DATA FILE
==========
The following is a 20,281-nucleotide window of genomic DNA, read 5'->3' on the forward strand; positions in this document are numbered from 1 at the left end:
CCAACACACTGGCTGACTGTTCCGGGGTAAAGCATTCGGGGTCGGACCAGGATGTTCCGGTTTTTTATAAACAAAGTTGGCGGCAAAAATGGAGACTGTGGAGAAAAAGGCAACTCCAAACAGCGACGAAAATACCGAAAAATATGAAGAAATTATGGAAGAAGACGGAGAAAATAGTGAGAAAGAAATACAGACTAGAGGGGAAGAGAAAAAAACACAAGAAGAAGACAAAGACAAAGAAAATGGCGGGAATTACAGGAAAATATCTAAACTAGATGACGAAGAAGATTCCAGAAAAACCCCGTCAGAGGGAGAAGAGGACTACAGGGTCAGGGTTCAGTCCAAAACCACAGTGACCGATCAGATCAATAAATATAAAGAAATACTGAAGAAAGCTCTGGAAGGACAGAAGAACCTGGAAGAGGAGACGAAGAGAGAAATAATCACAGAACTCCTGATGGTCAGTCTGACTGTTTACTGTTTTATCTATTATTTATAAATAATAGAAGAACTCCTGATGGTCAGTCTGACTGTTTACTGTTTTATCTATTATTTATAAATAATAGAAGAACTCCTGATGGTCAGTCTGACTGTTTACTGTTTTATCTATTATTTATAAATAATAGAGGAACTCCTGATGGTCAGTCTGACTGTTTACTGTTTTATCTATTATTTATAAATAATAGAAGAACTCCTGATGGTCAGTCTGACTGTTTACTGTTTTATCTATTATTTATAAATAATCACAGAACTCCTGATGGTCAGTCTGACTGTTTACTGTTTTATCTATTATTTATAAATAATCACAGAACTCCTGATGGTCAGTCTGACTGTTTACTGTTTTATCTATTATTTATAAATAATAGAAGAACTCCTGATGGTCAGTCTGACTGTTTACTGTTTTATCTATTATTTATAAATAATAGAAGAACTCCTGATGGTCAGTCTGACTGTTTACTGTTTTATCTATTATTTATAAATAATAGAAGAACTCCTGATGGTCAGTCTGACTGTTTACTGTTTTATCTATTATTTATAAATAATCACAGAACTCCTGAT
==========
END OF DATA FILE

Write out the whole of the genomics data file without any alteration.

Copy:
The following is a 20,281-nucleotide window of genomic DNA, read 5'->3' on the forward strand; positions in this document are numbered from 1 at the left end:
CCAACACACTGGCTGACTGTTCCGGGGTAAAGCATTCGGGGTCGGACCAGGATGTTCCGGTTTTTTATAAACAAAGTTGGCGGCAAAAATGGAGACTGTGGAGAAAAAGGCAACTCCAAACAGCGACGAAAATACCGAAAAATATGAAGAAATTATGGAAGAAGACGGAGAAAATAGTGAGAAAGAAATACAGACTAGAGGGGAAGAGAAAAAAACACAAGAAGAAGACAAAGACAAAGAAAATGGCGGGAATTACAGGAAAATATCTAAACTAGATGACGAAGAAGATTCCAGAAAAACCCCGTCAGAGGGAGAAGAGGACTACAGGGTCAGGGTTCAGTCCAAAACCACAGTGACCGATCAGATCAATAAATATAAAGAAATACTGAAGAAAGCTCTGGAAGGACAGAAGAACCTGGAAGAGGAGACGAAGAGAGAAATAATCACAGAACTCCTGATGGTCAGTCTGACTGTTTACTGTTTTATCTATTATTTATAAATAATAGAAGAACTCCTGATGGTCAGTCTGACTGTTTACTGTTTTATCTATTATTTATAAATAATAGAAGAACTCCTGATGGTCAGTCTGACTGTTTACTGTTTTATCTATTATTTATAAATAATAGAGGAACTCCTGATGGTCAGTCTGACTGTTTACTGTTTTATCTATTATTTATAAATAATAGAAGAACTCCTGATGGTCAGTCTGACTGTTTACTGTTTTATCTATTATTTATAAATAATCACAGAACTCCTGATGGTCAGTCTGACTGTTTACTGTTTTATCTATTATTTATAAATAATCACAGAACTCCTGATGGTCAGTCTGACTGTTTACTGTTTTATCTATTATTTATAAATAATAGAAGAACTCCTGATGGTCAGTCTGACTGTTTACTGTTTTATCTATTATTTATAAATAATAGAAGAACTCCTGATGGTCAGTCTGACTGTTTACTGTTTTATCTATTATTTATAAATAATAGAAGAACTCCTGATGGTCAGTCTGACTGTTTACTGTTTTATCTATTATTTATAAATAATCACAGAACTCCTGAT